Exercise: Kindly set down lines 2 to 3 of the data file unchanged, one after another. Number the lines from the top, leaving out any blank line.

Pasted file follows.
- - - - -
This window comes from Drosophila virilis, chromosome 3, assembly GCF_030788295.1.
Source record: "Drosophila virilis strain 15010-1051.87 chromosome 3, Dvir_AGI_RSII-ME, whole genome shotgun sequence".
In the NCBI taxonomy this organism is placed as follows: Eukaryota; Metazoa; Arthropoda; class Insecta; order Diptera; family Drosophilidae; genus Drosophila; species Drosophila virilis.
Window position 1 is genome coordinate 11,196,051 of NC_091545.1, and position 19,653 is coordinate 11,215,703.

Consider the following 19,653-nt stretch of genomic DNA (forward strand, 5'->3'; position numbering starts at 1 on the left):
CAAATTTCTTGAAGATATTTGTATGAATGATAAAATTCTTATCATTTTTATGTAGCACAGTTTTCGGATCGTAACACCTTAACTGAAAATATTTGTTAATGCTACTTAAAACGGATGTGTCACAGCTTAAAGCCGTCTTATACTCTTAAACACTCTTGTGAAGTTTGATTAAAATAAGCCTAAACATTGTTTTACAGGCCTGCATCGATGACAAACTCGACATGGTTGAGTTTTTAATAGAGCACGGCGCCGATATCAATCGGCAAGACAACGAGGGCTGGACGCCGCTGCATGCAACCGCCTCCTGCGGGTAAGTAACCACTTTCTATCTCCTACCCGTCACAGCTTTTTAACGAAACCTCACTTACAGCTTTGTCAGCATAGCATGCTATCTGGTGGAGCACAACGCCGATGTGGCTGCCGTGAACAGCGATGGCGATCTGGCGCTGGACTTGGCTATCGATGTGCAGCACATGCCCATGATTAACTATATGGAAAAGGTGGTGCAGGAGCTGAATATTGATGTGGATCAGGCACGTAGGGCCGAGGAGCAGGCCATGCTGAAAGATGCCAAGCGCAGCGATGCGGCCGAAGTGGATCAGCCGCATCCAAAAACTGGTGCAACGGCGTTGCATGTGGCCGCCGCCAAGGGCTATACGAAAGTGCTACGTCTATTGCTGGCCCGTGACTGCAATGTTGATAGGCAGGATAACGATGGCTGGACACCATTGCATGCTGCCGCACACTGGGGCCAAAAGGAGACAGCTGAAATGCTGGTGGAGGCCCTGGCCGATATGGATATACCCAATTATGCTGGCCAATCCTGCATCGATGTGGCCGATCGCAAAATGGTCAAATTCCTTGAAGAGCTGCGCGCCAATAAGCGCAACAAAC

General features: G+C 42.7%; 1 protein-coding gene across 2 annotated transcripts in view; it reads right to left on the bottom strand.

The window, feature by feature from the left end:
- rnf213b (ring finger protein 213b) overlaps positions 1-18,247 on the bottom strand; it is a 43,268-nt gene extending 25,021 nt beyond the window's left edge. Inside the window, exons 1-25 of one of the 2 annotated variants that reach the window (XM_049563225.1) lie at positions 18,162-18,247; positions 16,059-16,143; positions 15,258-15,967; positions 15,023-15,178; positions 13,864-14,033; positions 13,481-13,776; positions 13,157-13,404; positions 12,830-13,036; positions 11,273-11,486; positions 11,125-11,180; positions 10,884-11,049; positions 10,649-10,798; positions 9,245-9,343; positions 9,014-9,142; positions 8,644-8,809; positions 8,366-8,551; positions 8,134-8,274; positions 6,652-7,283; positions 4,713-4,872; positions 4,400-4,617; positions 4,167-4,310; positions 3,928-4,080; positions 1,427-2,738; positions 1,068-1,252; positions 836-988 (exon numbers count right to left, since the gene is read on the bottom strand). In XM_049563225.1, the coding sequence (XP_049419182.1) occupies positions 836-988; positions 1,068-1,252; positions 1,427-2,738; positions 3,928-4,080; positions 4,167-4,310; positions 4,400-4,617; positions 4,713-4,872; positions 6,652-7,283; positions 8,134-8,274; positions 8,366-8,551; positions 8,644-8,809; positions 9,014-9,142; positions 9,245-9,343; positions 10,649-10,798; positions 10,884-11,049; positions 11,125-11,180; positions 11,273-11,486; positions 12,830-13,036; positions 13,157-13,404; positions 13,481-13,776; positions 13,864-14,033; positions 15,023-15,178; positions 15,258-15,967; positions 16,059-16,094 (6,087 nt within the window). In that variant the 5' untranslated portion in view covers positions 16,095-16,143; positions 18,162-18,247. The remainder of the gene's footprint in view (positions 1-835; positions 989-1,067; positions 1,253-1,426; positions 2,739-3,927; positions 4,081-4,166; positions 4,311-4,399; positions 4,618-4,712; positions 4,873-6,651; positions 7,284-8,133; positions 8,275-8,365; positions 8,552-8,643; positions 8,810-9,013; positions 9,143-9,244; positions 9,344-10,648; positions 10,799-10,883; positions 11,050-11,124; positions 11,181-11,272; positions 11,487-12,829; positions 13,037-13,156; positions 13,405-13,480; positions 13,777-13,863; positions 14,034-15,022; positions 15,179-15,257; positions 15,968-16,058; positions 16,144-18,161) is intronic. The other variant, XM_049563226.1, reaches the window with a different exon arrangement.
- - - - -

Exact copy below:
Source record: "Drosophila virilis strain 15010-1051.87 chromosome 3, Dvir_AGI_RSII-ME, whole genome shotgun sequence".
In the NCBI taxonomy this organism is placed as follows: Eukaryota; Metazoa; Arthropoda; class Insecta; order Diptera; family Drosophilidae; genus Drosophila; species Drosophila virilis.